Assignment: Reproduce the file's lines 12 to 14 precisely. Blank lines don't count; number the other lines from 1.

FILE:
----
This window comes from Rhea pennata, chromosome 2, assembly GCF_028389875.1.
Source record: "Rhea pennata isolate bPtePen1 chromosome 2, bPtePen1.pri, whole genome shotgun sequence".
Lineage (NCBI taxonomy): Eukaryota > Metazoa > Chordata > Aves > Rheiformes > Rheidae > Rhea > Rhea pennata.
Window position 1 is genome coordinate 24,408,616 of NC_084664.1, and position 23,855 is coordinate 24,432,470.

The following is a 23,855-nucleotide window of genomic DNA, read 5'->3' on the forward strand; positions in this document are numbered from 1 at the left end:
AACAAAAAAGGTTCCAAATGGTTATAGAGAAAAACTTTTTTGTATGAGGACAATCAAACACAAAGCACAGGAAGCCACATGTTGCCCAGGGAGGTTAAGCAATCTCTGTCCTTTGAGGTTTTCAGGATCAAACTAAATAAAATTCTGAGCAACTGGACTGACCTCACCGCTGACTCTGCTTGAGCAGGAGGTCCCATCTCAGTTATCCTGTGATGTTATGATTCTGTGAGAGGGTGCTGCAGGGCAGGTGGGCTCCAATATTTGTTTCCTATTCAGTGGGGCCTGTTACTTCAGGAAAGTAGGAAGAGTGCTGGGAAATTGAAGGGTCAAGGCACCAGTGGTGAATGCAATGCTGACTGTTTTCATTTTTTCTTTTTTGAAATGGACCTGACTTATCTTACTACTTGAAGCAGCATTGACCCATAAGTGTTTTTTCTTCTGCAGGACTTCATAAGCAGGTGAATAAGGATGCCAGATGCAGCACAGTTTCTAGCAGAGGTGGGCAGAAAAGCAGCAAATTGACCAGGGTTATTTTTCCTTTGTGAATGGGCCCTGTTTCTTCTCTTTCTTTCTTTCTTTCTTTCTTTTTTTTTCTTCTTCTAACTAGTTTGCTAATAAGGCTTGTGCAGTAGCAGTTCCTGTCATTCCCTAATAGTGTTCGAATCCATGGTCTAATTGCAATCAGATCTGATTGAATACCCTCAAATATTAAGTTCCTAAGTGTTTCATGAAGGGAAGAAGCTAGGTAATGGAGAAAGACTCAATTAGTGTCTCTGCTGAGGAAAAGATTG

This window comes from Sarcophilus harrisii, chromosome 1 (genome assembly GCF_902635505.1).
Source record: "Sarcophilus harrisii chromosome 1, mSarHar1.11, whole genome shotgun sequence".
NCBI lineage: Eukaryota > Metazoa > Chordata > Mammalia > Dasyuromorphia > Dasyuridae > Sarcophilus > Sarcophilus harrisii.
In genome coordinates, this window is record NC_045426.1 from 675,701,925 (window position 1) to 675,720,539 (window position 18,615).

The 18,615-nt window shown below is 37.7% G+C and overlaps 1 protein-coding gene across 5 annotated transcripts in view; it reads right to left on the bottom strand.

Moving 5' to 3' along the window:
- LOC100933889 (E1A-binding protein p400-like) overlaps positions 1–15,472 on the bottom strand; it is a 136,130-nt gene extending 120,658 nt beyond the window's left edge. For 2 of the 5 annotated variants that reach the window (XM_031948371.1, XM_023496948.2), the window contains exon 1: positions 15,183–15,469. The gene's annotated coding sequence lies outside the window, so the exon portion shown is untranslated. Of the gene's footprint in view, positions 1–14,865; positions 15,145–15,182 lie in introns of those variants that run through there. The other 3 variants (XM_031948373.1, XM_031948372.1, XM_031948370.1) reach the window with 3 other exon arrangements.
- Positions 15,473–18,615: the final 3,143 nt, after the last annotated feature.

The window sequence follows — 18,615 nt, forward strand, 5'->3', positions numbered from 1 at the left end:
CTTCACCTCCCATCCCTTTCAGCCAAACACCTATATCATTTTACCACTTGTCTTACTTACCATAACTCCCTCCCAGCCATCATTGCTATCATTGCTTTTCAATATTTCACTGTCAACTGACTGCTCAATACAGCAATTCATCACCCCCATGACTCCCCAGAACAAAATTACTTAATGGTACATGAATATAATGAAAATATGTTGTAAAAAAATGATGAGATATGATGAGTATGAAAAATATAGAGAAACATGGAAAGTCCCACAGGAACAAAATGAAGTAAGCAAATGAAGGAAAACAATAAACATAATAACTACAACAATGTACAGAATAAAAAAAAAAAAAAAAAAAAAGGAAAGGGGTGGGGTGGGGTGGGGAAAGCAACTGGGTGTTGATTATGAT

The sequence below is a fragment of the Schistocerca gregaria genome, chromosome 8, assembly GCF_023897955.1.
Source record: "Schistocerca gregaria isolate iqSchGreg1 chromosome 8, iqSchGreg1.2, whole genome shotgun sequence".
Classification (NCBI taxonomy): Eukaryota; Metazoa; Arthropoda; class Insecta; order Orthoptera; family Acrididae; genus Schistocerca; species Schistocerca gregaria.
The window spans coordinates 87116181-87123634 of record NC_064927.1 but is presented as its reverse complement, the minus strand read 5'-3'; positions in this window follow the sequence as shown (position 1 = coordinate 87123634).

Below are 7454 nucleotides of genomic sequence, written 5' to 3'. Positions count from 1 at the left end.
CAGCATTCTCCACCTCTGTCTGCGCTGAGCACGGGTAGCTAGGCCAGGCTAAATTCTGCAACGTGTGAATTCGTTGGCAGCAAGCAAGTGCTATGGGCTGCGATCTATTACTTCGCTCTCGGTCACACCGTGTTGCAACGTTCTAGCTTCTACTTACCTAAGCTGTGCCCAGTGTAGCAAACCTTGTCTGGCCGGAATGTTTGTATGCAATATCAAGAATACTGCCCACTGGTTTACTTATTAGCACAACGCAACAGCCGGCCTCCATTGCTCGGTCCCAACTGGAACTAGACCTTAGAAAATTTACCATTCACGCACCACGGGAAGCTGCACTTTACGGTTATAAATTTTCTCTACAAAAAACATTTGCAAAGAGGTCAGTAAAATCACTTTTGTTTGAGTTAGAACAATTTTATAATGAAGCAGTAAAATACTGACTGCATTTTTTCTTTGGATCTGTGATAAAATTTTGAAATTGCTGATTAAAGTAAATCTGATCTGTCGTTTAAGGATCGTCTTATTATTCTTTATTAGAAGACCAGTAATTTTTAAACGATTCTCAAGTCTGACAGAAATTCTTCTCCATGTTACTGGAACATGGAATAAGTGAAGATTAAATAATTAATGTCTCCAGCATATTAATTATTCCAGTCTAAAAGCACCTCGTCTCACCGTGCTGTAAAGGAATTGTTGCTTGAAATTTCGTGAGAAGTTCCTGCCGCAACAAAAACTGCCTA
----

Moving 5' to 3' along the window:
- LOC100933889 (E1A-binding protein p400-like) overlaps positions 1–15,472 on the bottom strand; it is a 136,130-nt gene extending 120,658 nt beyond the window's left edge. For 2 of the 5 annotated variants that reach the window (XM_031948371.1, XM_023496948.2), the window contains exon 1: positions 15,183–15,469. The gene's annotated coding sequence lies outside the window, so the exon portion shown is untranslated. Of the gene's footprint in view, positions 1–14,865; positions 15,145–15,182 lie in introns of those variants that run through there. The other 3 variants (XM_031948373.1, XM_031948372.1, XM_031948370.1) reach the window with 3 other exon arrangements.
- Positions 15,473–18,615: the final 3,143 nt, after the last annotated feature.